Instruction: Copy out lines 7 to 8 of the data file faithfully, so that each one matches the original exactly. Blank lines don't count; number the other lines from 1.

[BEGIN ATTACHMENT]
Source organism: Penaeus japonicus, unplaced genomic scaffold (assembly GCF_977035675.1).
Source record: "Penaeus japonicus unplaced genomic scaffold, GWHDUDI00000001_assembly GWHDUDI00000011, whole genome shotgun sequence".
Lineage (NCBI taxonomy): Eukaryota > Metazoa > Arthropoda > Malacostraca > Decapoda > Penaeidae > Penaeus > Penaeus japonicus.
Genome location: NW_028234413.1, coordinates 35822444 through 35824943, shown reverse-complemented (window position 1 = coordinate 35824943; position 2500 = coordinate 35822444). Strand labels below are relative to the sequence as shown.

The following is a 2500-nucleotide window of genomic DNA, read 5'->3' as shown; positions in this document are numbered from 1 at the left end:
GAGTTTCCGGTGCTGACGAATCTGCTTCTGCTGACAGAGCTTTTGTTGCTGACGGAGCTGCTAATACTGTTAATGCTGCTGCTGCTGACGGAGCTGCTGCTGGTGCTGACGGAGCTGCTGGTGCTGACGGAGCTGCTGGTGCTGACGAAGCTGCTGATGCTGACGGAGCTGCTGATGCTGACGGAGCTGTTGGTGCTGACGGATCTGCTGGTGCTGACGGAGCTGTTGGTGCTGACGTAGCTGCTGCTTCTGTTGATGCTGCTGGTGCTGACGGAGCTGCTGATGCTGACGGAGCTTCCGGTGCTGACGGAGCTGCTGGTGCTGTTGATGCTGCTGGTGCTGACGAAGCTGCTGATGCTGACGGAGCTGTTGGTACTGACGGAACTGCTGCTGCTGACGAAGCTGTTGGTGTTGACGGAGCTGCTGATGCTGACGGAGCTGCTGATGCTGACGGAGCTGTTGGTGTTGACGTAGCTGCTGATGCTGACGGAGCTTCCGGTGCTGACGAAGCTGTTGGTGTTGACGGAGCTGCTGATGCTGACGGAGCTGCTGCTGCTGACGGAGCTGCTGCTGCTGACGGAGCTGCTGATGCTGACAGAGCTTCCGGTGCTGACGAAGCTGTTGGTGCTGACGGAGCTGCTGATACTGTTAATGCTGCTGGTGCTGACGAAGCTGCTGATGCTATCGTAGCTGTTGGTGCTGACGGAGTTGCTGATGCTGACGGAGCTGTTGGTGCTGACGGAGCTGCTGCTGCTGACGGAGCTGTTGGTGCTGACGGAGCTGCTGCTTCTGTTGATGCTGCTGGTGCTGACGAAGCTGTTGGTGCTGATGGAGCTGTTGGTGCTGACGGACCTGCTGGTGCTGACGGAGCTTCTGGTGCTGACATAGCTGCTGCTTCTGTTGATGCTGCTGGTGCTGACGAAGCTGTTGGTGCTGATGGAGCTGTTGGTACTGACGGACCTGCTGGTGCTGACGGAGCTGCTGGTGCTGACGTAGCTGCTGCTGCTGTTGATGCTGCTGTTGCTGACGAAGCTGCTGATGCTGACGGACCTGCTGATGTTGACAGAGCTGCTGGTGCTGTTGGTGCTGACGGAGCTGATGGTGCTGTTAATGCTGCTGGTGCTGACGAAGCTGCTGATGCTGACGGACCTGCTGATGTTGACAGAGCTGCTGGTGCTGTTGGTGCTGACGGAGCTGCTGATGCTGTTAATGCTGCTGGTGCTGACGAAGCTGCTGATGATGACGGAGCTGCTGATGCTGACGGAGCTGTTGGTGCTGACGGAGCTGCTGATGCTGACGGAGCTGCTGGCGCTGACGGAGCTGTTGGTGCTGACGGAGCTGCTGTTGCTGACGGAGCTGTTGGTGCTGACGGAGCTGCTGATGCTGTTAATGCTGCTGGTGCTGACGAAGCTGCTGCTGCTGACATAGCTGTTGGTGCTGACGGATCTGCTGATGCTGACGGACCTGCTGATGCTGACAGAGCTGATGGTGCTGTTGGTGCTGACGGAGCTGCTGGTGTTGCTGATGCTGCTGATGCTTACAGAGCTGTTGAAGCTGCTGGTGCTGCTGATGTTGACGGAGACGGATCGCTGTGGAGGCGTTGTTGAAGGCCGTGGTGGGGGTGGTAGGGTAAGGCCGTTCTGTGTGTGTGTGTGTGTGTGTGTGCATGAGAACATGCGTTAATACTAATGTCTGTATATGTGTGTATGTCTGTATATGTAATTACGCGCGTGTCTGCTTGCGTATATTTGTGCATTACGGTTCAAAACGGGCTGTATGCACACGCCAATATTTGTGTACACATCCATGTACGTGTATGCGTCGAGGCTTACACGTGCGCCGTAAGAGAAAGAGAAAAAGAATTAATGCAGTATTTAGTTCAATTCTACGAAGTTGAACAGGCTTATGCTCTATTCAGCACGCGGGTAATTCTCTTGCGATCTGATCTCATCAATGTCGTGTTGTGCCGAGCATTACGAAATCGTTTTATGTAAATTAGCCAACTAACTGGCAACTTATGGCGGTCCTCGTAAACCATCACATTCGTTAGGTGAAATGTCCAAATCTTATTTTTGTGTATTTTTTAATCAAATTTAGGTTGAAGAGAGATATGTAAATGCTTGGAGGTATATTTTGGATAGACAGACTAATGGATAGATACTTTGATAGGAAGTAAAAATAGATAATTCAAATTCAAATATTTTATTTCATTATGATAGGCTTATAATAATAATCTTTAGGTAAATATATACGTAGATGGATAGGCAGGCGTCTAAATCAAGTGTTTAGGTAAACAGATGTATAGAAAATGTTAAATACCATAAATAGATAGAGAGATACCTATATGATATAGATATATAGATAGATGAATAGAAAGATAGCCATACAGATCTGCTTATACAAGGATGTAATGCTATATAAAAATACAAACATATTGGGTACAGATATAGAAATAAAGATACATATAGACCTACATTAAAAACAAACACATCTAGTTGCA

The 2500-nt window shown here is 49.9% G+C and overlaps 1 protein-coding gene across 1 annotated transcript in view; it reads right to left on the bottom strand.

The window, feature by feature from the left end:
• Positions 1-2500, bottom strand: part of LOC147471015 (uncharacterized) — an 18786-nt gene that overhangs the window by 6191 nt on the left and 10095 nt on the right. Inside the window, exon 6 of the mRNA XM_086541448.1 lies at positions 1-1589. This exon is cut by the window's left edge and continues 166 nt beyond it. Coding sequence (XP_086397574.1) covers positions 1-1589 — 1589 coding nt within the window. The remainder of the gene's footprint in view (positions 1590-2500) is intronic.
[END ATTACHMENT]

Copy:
The 2500-nt window shown here is 49.9% G+C and overlaps 1 protein-coding gene across 1 annotated transcript in view; it reads right to left on the bottom strand.

The window, feature by feature from the left end: